Monday, July 30, 2012



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 real time these shows:


Sunday, April 17, 2011

Working intensely between the mediums of paint, clay and glaze, a convertion into a fluid connection occured While the two dimensional and three dimensional surfaces are different, colors bending and pushing against the clay or canvas have become surprizingly similiar. I wasn't thinking about it. Maybe that's good: some intuitive process. The web site shows more samples of this connection here

First Light, painted in copper and greys, was started as our very delayed spring arrived. The light changed quickly with the vernal equinox and so did the painting. By turning it and painting into it from different sides the palette loosened and brought it closure in a way I could not have anticipated. Spring was beautuful. Tomorrow it is off to a show in Newfane, Vermont.


36"x36", acrylic, gold leaf

Dissolution was painted in my imagination as I painted Resolution, or rather the idea of it pressed steadily while I worked on the first painting. Two canvasses are often created as diptychs where a balance is extended between two fields. This time the tension evolved mentally on the unpainted canvas and while the two are apparently different, they carry much of the same process of putting on and taking off paint. For details of the work see the web site where the process can be seen in more detail.


36"x36", acrylic, gold leaf

This is one of two paintings painted almost simultaneously. By that I mean the 2nd painting was in my mind as a counterpoint to this one and was begun almost the day that this one, Resolution, was finished. The title has little to do with literal resolving or ending. Rather it is what the painting speaks to: disparate elements that co mingle, stretch and relax with each other. Resolution. Dissolution. Like many of the other works that you can see on my web site, this one had perhaps two thirds of it taken out and scraped down to a more spare, essential work.

Saturday, May 01, 2010

The edge of a fourteen inch bowl. Lichen, frost, melt, decay, burn, rust, observations of organic processes, influence the painting into these large curved forms.The pot can be seen in full here.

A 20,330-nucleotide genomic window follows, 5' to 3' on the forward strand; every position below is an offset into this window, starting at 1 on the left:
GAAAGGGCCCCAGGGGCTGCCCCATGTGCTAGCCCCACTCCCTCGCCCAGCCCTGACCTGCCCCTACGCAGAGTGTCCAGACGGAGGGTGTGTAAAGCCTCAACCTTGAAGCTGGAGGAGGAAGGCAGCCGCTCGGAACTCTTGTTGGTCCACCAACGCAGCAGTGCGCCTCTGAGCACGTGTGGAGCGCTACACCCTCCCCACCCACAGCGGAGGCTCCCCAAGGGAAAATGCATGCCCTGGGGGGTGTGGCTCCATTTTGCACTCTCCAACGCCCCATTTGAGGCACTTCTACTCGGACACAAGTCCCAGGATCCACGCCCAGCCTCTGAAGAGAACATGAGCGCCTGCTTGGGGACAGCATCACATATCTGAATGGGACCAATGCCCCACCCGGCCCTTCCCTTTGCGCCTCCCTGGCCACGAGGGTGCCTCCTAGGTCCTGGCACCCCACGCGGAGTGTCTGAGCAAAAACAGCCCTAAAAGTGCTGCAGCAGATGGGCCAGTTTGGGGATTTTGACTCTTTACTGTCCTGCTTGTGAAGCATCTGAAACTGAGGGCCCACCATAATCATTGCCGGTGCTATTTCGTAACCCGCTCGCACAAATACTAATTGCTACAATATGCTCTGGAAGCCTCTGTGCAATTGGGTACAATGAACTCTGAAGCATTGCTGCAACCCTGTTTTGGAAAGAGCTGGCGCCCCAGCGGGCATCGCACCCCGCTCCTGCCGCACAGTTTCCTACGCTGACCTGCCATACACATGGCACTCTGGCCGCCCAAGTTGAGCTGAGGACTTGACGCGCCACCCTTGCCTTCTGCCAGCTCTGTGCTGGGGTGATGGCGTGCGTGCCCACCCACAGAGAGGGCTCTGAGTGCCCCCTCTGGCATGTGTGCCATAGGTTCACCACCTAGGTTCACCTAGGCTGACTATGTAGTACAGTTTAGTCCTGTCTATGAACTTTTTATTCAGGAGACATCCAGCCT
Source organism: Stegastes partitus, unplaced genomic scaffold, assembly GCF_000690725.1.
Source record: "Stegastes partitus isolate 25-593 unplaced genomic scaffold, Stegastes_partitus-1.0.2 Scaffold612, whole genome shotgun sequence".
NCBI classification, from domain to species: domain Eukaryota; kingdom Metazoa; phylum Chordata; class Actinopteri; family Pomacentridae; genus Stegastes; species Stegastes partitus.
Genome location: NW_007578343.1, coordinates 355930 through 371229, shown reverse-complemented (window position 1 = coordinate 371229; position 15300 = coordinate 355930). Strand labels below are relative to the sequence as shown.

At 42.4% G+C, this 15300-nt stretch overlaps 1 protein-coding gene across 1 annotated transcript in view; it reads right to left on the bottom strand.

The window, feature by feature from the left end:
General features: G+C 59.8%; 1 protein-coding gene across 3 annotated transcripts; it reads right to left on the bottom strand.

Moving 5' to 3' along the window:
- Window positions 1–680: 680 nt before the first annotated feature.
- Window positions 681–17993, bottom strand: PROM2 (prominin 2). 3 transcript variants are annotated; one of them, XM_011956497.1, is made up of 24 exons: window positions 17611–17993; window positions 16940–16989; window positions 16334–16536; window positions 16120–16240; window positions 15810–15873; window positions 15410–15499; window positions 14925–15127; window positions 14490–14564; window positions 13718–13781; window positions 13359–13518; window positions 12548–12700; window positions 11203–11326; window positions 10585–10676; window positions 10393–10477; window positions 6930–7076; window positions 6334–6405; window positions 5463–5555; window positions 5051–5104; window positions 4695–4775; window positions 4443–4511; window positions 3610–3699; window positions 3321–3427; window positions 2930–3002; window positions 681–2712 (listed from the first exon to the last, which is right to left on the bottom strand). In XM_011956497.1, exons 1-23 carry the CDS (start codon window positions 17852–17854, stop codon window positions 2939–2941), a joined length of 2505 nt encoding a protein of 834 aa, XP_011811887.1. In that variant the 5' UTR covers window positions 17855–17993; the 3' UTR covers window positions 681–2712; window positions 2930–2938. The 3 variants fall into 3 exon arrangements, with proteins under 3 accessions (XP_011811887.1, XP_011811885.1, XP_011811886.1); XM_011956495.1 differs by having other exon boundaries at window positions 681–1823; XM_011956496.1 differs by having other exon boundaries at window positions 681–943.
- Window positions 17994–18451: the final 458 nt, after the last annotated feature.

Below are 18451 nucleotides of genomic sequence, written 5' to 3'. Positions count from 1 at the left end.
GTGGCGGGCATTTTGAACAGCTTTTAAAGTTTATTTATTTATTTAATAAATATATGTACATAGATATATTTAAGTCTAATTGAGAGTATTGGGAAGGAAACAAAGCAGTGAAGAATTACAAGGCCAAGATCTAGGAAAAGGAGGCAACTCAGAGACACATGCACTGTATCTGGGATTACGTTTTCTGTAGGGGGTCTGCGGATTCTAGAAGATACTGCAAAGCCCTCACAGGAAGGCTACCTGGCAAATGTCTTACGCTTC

Interior surfaces of pots, textured and layered with glazes, inform new paintings on canvas. Heat melts the glaze which responds to the curves or grooves, pooling or sliding on the form. The process is intuitive but also requires a leap, not knowing how the final result will emerge from the kiln. This same intuitive leap occurs particularly when I am confounded by a painting. Rotating the canvas, changing the light that I physically paint in, using a different knife to apply paint, all allow for the unexpected.

The Practice

acrylic, diptych

Red dominated this painting through out the winter of 2010. Then one day in late February as the light was shifting and days were getting a little longer, 3/4 of the color particles were eliminated, a copper rectangle was embedded and red was absorbed into a metalic warm glaze. Now in May with sun and apple blossoms and birds and warmer days, this painting emanates its own light.

Sunday, April 18, 2010

When this pot emerged from the kiln, it seemed as if I had seen it's surface before in a deep, water carved pool or under water with small pebbles scattered on the sand. Before the kiln, there is no precise way of knowing what the result will be so the expression begins before the fire, without really seeing but sensing. There are more like this here.

Chop wood

Carry water

Many bowl carvings are meditative or favorite inspirational lojongs. Others are culled from poems by myriad poets such as Sappho to Herbert to Whitman, Frost, Ruth Stone, our Vermont State poet (almost 95!), and many others. Some are commissioned by friends.

This line, taken from Chard deNiord's poem "Sleeping Lessons", is one of several that are carved or scrafittoed onto rims or into the inner curves of bowls.

(Did I mention commissions welcome?)

Monday, February 08, 2010

Kanji for "Nothingness" or "No-thingness" grounds this piece and, although a kind of text, it parallels the often suggested calligraphic line found in many of the paintings. More information about the piece is found here.

Painting on clay or wood or canvas, each presents their own challenge and pleasure. With clay, the addition of heat, and expansion and contraction after the image/design is painted, often leads to surprizing shifts.

Monday, January 25, 2010

Right Intention, 30"x30", acrylic

The rough surface of Right Intention was built up over two seasons, through fall into winter. The first pentimento was overwhelmingly autumnal; the vivid colors and patterns over rode the subltler qualities I was attempting to develop. This final piece, probably the fourth layer, was completed during the coldest stretch of winter that I can remember. Despite the physical cold that surrounded me in the studio, there is a paradoxical cool warmth in the final version. You can find more information here.

Monday, January 18, 2010

May You Be, acrylic, 36"x 36"